What Is a Dental Specialist?

Dental specialists care for particular oral issues, including gum disorders and misaligned jaws. Read on to learn more about dental specialty practice. Schools offering Dental Assisting degrees can also be found in these popular choices.

Career Overview

The American Dental Association (ADA) approves nine dental specialties. In order to become a dental specialist, you'll need to complete two or more years of specialty postgraduate training after completing your Doctor of Dental Surgery (DDS) or Doctor of Dental Medicine (DMD) degree program. Discussed in this article are some of the most popular types of specializations in dental care.

Important Facts About Dental Specialists

Median Salary (2014) $154,640 (for all dentists)
Job Outlook (2014-2024) 18% growth (for all dentists)
Licensure Specialty license requirements vary by state
Work Environment Dentists usually work in a dentists' office full-time with some nights and weekends, depending upon patients' needs

Source: U.S. Bureau of Labor Statistics

Orthodontist and Dentofacial Orthopedics

Orthodontists work to correct jaw, bite, or tooth alignment issues, using braces or other types of mechanical methods. As an orthodontist, you may also work to restructure facial skeletal problems.

Endodontist

Endodontists focus on curing problems with dental pulp, or the tooth's soft interior tissue matter. As an endodontist, you'll primarily perform root canal procedures.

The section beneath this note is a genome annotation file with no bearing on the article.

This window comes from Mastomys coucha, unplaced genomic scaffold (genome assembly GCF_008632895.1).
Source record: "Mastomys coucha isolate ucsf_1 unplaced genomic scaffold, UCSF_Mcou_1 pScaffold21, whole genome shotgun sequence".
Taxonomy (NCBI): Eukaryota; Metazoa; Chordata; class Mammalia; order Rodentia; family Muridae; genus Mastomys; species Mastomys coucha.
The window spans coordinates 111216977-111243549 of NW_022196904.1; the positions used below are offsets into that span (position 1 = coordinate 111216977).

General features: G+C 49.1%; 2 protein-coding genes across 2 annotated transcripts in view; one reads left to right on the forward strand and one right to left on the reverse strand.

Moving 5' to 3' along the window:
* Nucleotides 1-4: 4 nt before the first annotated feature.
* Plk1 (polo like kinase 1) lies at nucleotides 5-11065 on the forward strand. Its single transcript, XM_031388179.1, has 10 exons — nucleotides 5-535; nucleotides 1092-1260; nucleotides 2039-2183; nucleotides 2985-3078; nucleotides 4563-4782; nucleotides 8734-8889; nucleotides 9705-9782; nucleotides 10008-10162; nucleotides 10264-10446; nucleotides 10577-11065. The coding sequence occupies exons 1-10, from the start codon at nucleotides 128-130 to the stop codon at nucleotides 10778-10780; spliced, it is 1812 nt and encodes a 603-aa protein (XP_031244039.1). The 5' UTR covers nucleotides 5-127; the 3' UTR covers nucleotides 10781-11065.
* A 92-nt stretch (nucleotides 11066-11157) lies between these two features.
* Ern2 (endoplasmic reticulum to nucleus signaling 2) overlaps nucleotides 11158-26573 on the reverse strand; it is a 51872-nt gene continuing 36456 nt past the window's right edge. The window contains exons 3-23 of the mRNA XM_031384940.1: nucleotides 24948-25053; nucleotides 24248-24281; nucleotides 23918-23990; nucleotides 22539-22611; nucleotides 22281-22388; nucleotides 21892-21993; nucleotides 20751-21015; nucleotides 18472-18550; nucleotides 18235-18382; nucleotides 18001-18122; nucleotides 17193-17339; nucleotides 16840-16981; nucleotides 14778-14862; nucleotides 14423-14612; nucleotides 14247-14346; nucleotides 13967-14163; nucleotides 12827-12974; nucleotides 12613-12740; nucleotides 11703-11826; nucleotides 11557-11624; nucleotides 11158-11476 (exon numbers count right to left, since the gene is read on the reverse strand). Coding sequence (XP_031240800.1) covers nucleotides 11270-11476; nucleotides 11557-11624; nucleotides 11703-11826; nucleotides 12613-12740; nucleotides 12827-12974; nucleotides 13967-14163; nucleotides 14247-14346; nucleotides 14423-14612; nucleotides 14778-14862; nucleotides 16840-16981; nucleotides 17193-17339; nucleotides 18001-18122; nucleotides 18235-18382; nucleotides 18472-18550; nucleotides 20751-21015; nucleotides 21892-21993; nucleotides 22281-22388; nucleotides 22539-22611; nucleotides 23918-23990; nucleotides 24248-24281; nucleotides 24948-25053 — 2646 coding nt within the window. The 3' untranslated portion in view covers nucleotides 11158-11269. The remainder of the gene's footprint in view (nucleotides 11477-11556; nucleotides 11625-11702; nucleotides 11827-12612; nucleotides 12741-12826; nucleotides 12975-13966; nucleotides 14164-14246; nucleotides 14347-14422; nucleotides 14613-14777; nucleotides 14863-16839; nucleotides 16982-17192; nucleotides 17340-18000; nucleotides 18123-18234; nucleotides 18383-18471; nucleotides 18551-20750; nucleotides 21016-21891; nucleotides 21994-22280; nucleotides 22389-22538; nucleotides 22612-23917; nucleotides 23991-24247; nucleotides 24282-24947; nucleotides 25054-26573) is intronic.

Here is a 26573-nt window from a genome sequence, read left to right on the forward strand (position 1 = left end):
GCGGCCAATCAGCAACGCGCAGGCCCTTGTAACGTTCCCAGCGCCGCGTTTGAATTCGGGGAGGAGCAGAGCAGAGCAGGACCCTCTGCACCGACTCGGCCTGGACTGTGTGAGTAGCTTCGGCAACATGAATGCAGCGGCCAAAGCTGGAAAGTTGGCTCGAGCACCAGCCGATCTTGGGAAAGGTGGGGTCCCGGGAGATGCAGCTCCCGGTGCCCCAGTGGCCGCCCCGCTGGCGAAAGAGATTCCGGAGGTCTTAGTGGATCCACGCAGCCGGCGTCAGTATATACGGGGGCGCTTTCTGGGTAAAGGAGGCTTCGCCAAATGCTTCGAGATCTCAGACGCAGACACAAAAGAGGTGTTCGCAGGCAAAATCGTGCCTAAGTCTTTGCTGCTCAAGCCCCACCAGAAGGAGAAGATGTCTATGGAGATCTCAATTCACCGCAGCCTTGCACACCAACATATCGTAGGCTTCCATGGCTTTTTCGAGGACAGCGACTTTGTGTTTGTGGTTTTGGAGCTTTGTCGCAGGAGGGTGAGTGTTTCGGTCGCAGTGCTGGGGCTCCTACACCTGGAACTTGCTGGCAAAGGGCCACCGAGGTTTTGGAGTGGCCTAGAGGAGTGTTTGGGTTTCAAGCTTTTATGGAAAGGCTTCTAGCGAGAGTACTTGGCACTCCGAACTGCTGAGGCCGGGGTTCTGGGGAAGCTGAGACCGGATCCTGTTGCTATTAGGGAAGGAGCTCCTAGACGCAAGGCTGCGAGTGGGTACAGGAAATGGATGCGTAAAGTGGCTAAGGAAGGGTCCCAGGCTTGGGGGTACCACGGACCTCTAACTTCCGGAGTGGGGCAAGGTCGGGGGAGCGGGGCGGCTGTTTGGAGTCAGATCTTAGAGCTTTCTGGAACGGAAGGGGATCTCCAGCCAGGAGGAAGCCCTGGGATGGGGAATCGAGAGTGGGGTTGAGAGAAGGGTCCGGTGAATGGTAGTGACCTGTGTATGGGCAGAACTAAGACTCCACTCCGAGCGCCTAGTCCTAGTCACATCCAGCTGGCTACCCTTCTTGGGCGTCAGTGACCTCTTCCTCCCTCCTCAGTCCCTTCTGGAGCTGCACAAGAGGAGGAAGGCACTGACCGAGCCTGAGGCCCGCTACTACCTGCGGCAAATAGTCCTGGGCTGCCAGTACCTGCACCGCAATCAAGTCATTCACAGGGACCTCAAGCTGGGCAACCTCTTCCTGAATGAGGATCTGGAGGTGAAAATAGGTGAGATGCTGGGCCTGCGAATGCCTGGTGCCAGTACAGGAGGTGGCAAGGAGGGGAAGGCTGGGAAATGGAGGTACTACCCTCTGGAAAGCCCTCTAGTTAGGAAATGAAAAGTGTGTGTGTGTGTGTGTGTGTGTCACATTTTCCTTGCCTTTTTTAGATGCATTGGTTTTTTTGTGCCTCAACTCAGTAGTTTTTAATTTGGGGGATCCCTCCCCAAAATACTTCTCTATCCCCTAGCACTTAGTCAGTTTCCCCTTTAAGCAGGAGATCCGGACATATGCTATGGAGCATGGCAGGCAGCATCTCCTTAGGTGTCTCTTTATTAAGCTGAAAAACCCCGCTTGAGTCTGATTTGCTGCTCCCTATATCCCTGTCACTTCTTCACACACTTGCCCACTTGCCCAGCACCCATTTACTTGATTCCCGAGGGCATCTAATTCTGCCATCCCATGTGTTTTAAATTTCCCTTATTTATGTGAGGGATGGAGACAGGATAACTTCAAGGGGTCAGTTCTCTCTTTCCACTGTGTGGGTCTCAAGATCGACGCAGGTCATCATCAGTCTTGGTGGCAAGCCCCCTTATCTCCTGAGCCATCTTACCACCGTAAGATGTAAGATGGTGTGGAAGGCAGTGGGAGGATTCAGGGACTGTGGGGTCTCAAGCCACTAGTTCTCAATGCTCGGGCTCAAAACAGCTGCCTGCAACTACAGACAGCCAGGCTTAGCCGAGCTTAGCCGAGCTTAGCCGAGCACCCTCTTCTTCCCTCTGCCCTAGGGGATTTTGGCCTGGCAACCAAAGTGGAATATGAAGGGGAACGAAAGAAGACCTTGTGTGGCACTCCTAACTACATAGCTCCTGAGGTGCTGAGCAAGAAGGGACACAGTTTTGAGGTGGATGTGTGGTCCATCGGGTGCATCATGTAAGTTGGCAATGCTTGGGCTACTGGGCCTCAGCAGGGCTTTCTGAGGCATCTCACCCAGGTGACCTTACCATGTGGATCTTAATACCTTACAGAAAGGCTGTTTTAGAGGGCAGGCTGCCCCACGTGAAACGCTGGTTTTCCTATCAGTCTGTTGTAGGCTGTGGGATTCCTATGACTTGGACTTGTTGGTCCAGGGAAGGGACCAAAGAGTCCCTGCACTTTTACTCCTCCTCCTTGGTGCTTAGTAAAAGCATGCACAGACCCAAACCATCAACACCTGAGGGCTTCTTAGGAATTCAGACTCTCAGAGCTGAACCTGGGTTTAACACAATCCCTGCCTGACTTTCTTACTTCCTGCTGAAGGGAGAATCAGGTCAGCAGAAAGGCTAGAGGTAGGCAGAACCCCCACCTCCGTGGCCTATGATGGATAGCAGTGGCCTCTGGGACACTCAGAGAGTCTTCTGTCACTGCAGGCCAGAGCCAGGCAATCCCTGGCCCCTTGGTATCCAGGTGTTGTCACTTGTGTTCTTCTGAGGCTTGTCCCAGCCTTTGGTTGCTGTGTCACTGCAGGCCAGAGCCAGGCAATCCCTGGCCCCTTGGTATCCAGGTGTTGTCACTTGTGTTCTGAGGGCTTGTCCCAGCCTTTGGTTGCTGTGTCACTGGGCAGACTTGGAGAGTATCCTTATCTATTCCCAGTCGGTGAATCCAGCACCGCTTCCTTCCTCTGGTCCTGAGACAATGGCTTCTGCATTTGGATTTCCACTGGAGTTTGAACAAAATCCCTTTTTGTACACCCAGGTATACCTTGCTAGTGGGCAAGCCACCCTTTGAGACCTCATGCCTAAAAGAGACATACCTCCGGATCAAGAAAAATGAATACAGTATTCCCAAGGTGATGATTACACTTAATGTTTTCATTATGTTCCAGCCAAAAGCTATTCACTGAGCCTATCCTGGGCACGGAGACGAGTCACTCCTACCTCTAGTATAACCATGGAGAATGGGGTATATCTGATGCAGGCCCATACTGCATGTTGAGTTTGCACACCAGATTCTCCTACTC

Oral and Maxillofacial Pathologist

As this type of dental specialists, you'll diagnose, treat, and eliminate diseases of the maxillofacial region, which includes the whole mouth, face, neck, and jaw. You may also perform research to see how these types of diseases function and can be cured.

Oral and Maxillofacial Radiologist

Oral and maxillofacial radiologists use MRIs, CT scans, and ultrasound technology to diagnose and treat disorders of the maxillofacial area.

Oral and Maxillofacial Surgeon

Oral and maxillofacial surgeons are trained along with other types of surgeons in surgical settings. In this profession, you'll treat head and neck cancer, perform surgery on teeth and tissues, and reconstruct facial features.

Periodontist

As a periodontist, you'll primarily focus on caring for gum tissue, re-growing bones and implanting false teeth. You'll work to prevent disease in the tissue and around the real or implanted teeth.

Pediatric Dentist

Pediatric dentists care for the dental health of children and teenagers. As a pediatric dentist, you'll instruct your patients on the methods for sustaining good oral health.

Dental Public Health Specialist

As a dental public health specialist, you'll educate your community about proper dental care and hygiene by implementing community health initiatives. In addition, you'll treat dental diseases in a community clinic.

Prosthodontist

As a prosthodontist, you'll fix broken oral structures with artificial replacements. You'll apply crowns and bridges and construct dentures. You may also provide treatment for snoring and sleeping disorders, perform oral reconstruction surgeries, and care for jaw joint issues.

To continue researching, browse degree options below for course curriculum, prerequisites and financial aid information. Or, learn more about the subject by reading the related articles below:

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